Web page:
Cable and entertainment company Comcast posted higher third-quarter revenue on Wednesday, fueled by video customer additions and sustained growth in its high-speed Internet and business services divisions.
Pay-TV operators have been competing against streaming video services, such as Netflix (nflx), which have been luring customers away from cable and satellite TV with lower-priced offerings. To tackle the threat, Comcast has been expanding its Internet business and investing in media assets, including Kung Fu Panda and Shrek producer DreamWorks Animation.
Similar to Comcast's acquisition of media company NBCUniversal in 2011, AT&T (t) said on Saturday it would buy Time Warner (twx) for $85.4 billion. Telecom companies are eyeing media businesses to tap new revenue through digital content distribution, as their core business declines.
Comcast (cmcsa), which is both the largest U.S. cable operator and the No. 1 U.S. high-speed Internet provider, said total revenue rose 14.2% to $21.32 billion in the third quarter ended Sept. 30. Analysts on average had forecast revenue of $21.16 billion, according to Thomson Reuters (tri).
Net income attributable to Comcast grew 12.1% to $2.24 billion from a year ago. Excluding certain adjustments, profit was 92 cents per share, beating the average analyst estimate by a penny.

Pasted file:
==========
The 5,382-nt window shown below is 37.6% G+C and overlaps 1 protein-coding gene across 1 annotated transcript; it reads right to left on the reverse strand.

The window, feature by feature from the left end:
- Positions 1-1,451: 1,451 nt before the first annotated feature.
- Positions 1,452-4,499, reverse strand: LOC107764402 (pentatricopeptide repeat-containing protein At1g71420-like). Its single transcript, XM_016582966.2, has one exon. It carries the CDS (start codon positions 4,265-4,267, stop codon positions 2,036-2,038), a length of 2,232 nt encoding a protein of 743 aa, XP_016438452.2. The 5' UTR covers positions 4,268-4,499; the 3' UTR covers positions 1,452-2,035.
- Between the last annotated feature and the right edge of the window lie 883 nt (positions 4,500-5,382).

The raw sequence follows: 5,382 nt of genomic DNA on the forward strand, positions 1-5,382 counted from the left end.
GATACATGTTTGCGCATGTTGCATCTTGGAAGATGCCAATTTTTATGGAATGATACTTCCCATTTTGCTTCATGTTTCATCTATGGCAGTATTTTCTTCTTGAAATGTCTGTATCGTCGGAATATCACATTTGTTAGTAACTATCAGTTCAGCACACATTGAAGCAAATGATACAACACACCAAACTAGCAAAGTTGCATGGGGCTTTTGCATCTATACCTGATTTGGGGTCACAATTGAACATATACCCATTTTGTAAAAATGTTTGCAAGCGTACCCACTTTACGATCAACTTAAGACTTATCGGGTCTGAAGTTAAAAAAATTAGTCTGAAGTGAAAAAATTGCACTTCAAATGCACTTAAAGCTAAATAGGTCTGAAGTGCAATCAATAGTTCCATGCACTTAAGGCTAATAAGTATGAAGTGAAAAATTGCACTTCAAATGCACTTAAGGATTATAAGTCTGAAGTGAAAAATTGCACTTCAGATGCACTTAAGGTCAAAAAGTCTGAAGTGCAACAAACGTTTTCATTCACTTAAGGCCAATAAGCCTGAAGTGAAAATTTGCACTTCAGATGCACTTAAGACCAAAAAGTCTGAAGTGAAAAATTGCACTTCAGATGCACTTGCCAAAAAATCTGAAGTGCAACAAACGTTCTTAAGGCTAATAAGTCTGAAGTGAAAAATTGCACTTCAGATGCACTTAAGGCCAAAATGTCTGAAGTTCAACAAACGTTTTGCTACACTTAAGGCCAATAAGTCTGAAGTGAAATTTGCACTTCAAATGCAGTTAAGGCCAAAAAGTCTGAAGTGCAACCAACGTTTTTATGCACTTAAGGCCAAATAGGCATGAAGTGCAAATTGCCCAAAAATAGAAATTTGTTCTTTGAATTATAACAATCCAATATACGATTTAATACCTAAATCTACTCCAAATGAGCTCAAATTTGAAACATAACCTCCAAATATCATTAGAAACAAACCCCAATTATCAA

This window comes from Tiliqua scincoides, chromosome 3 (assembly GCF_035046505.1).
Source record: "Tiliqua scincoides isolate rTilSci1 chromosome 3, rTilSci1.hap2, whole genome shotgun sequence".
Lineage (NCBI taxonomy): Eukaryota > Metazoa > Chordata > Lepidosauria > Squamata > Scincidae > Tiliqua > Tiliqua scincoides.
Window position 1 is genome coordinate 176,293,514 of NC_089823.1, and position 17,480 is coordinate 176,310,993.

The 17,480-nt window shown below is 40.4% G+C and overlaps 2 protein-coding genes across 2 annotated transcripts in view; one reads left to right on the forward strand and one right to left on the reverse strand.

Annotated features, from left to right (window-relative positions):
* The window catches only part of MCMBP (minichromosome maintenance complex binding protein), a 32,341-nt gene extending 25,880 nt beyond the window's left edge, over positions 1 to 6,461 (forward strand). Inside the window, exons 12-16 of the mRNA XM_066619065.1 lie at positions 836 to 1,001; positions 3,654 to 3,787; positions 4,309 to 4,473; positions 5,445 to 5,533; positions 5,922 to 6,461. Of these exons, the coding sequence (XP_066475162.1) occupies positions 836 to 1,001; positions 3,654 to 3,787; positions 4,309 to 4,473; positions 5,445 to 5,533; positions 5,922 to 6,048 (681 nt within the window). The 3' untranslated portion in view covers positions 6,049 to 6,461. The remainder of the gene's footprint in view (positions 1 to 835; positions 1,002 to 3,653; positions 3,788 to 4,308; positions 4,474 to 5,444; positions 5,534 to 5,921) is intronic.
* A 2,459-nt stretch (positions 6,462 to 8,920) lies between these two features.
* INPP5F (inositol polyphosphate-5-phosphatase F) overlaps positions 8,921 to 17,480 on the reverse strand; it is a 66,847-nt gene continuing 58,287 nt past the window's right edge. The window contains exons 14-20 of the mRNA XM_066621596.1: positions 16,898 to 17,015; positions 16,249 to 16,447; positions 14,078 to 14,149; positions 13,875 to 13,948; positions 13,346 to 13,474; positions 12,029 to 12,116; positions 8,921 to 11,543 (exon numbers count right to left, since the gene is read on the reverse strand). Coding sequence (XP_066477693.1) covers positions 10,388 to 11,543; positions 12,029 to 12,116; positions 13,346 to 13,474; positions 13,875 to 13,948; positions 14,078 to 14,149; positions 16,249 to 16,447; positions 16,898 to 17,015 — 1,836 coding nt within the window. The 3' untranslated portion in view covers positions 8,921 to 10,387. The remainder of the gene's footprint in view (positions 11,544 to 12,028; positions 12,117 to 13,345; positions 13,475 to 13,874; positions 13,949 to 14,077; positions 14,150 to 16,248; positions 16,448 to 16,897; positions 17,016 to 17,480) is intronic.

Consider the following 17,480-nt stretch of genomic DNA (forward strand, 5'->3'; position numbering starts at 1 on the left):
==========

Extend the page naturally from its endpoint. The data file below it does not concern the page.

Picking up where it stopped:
Philadelphia-based Comcast added 32,000 video subscribers July through September, compared to a loss of 48,000 users a year earlier.
To keep its pay-TV subscribers, Comcast has been enhancing its X1 set-top box to let viewers search shows and movies easily, expanding its on-demand library and improving its customer service. Last month, through a beta test, it began letting customers stream Netflix through its X1 cable-TV service.
Get Data Sheet, Fortune’s technology newsletter
Revenue from its high-speed Internet business rose 8.8% to $3.4 billion in the quarter, while customer additions rose 3.1% to 330,000. Business services revenue increased 15.5% to $1.39 billion.
Revenue from its NBCUniversal division, which includes the NBC television network, film studios and theme parks, grew 28.3% to $9.18 billion, helped by the broadcast of the 2016 Rio Olympics.
The Universal film studio's revenue fell 6.1% to $353 million due to the lukewarm response to third-quarter releases, including Jason Bourne and The Secret Life of Pets. A year ago it benefited from its blockbuster hit Minions.
Revenue at Universal theme parks rose 62.4% to $706 million, boosted by Harry Potter attractions and the addition of Universal Studios Japan. Comcast bought a majority stake in the Japanese studio for $1.5 billion in late September last year.